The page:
Monday, June 27, 2011

New Yorkers Show Their Pride on 5th Avenue.

Yesterday marked the 42nd annual Pride Parade in New York City, a tradition that began in 1970, shortly after the gay rights movement took off in 1969 at the now famous Stonewall Inn. The parade, which began at 36th Street and 5th Avenue, continued down 5th Avenue all the way to the West Village. As most New Yorkers know by now, this is an especially historic year, as New York recently became the sixth state in the nation to pass a marriage equality bill or, in other words, to legalize gay marriage. (Curious how your Senator voted? Click here, a site to which I was directed from Gothamist).

2011 Pride March 
As always, the parade was full of wonderful, colorful people and costumes, and spectators were treated to over an hour's worth of performances, floats and a multitude of marching groups. The vibe was decidedly different this year as participants and spectators really had something to celebrate -- not just their pride in who they are, but the long-deserved recognition of equal marriage rights for all couples. (Although the bill came with an exemption for religious institutions, in that they can refuse to carry out a same-sex marriage, this appears, for now, to strike a relative balance between religious tolerance/freedom and civil rights).
Colorful and Intricate Costumes
Some of the loudest cheers during the parade were heard when Governor Cuomo passed by, and signs reading "Thank you Governor Cuomo" on one side, and "Promise Kept" on the other, could not be missed. Other notable politicians included Senator Chuck Schumer and Representative Jerry Nadler, to name a few. The parade of notables seemed never ending, from stellar performances by organizations such as The Lesbian and Gay Big Apple Corps Marching Band, to intricate floats from non-profit organizations such as The Door and Green Chimneys, and even participation by some large corporations such as Delta, and white-shoe law firm It just goes to show that there is no dividing line when it comes to equality.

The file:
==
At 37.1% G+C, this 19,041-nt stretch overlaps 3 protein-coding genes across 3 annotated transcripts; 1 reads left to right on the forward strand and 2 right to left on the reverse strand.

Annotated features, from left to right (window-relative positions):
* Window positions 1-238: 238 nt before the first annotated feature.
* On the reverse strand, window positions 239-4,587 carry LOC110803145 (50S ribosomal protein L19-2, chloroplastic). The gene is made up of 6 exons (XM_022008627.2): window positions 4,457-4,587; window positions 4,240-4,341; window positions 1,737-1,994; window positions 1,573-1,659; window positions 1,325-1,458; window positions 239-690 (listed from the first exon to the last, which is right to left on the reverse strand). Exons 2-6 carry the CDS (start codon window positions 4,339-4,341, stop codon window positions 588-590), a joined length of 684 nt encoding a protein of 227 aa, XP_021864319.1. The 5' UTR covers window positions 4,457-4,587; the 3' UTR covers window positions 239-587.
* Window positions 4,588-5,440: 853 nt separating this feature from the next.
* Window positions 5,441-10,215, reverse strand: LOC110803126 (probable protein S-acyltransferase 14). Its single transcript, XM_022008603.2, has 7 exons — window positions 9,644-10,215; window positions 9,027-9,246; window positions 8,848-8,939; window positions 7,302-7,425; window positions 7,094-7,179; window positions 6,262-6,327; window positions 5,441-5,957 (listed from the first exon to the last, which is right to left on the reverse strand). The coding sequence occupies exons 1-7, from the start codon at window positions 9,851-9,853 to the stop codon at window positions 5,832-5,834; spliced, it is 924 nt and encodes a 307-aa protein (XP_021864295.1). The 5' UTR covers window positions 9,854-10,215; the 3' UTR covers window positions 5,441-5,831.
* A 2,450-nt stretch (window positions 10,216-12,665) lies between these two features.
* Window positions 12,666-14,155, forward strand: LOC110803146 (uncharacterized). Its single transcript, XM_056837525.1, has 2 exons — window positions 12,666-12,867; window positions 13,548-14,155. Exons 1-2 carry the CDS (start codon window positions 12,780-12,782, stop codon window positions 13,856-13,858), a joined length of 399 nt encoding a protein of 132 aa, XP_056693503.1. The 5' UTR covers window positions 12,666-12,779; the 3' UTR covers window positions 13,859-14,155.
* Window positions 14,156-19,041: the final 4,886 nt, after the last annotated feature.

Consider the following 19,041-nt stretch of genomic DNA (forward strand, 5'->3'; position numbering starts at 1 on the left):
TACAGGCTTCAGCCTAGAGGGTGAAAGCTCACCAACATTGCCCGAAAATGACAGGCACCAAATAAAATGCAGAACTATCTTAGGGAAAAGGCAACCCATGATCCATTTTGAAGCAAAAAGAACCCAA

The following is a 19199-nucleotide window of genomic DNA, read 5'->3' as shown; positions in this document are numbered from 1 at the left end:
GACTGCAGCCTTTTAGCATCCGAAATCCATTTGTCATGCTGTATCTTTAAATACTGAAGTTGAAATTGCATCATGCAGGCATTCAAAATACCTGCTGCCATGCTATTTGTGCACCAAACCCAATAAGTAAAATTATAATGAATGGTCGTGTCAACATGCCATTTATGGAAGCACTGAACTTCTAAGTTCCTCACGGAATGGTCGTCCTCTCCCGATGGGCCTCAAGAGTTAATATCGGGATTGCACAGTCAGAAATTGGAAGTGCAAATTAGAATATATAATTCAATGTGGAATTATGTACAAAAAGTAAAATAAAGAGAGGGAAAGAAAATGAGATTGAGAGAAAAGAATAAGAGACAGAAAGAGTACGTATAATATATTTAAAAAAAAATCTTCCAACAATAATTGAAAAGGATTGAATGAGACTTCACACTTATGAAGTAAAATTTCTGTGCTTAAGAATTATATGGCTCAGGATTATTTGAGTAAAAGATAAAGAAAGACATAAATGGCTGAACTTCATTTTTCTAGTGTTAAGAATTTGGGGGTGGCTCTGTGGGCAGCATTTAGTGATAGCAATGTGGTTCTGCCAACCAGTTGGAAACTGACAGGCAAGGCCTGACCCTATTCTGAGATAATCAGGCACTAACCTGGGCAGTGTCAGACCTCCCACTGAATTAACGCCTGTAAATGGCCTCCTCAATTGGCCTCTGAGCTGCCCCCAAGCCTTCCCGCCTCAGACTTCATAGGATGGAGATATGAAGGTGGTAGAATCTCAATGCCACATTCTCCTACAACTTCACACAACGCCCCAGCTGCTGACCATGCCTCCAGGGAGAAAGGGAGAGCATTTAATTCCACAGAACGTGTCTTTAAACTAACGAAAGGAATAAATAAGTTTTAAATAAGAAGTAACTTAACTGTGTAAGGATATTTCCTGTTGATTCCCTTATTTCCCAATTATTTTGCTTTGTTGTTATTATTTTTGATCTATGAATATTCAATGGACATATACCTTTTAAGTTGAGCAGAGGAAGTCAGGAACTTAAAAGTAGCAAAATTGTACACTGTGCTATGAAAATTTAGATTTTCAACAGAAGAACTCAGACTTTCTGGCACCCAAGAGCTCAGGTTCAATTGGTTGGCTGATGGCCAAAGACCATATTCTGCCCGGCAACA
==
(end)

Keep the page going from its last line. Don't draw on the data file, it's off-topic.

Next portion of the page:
Company Float - Green Chimneys
Congratulations New York on a banner year and a parade that will not soon be forgotten.

UPDATE: Commenter Jenny A. also spotted NYC Council Speaker Christine C. Quinn at the parade, NYC's first "out" councilwoman, and a longtime proponent of marriage equality.  Thanks for the tip, Jenny!

1 comment:

  1. Can't forget about Christine Quinn! I was o happy to see her there. And the Peruvians were spectacular!